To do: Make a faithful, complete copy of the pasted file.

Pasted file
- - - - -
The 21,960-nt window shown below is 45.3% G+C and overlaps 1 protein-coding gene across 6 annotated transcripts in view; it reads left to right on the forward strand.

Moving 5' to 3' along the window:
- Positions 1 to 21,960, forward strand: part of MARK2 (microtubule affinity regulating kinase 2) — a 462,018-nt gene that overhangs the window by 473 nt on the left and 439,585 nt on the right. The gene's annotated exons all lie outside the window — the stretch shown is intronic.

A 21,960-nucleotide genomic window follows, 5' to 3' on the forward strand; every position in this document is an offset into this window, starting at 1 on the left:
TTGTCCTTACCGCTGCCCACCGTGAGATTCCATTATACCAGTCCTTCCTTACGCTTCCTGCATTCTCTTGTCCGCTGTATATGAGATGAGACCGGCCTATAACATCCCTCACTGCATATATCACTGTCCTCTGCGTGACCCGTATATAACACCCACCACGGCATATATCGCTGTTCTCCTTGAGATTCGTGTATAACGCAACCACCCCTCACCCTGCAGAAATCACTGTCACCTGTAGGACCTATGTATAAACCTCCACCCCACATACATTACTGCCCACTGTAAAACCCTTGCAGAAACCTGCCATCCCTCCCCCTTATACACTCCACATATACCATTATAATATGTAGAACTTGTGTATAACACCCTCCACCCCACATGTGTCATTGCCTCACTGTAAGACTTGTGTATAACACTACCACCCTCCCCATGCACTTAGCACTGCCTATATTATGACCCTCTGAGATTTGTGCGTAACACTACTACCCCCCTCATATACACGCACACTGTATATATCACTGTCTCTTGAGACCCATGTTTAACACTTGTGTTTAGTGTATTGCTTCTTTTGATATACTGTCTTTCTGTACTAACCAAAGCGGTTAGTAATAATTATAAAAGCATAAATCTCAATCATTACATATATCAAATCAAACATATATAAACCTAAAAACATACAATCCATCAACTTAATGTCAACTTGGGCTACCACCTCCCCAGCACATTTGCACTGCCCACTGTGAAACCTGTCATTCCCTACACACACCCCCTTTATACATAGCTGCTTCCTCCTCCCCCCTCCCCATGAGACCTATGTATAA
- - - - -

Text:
The 21,960-nt window shown below is 45.3% G+C and overlaps 1 protein-coding gene across 6 annotated transcripts in view; it reads left to right on the forward strand.

Moving 5' to 3' along the window:
- Positions 1 to 21,960, forward strand: part of MARK2 (microtubule affinity regulating kinase 2) — a 462,018-nt gene that overhangs the window by 473 nt on the left and 439,585 nt on the right. The gene's annotated exons all lie outside the window — the stretch shown is intronic.

A 21,960-nucleotide genomic window follows, 5' to 3' on the forward strand; every position in this document is an offset into this window, starting at 1 on the left:
TTGTCCTTACCGCTGCCCACCGTGAGATTCCATTATACCAGTCCTTCCTTACGCTTCCTGCATTCTCTTGTCCGCTGTATATGAGATGAGACCGGCCTATAACATCCCTCACTGCATATATCACTGTCCTCTGCGTGACCCGTATATAACACCCACCACGGCATATATCGCTGTTCTCCTTGAGATTCGTGTATAACGCAACCACCCCTCACCCTGCAGAAATCACTGTCACCTGTAGGACCTATGTATAAACCTCCACCCCACATACATTACTGCCCACTGTAAAACCCTTGCAGAAACCTGCCATCCCTCCCCCTTATACACTCCACATATACCATTATAATATGTAGAACTTGTGTATAACACCCTCCACCCCACATGTGTCATTGCCTCACTGTAAGACTTGTGTATAACACTACCACCCTCCCCATGCACTTAGCACTGCCTATATTATGACCCTCTGAGATTTGTGCGTAACACTACTACCCCCCTCATATACACGCACACTGTATATATCACTGTCTCTTGAGACCCATGTTTAACACTTGTGTTTAGTGTATTGCTTCTTTTGATATACTGTCTTTCTGTACTAACCAAAGCGGTTAGTAATAATTATAAAAGCATAAATCTCAATCATTACATATATCAAATCAAACATATATAAACCTAAAAACATACAATCCATCAACTTAATGTCAACTTGGGCTACCACCTCCCCAGCACATTTGCACTGCCCACTGTGAAACCTGTCATTCCCTACACACACCCCCTTTATACATAGCTGCTTCCTCCTCCCCCCTCCCCATGAGACCTATGTATAA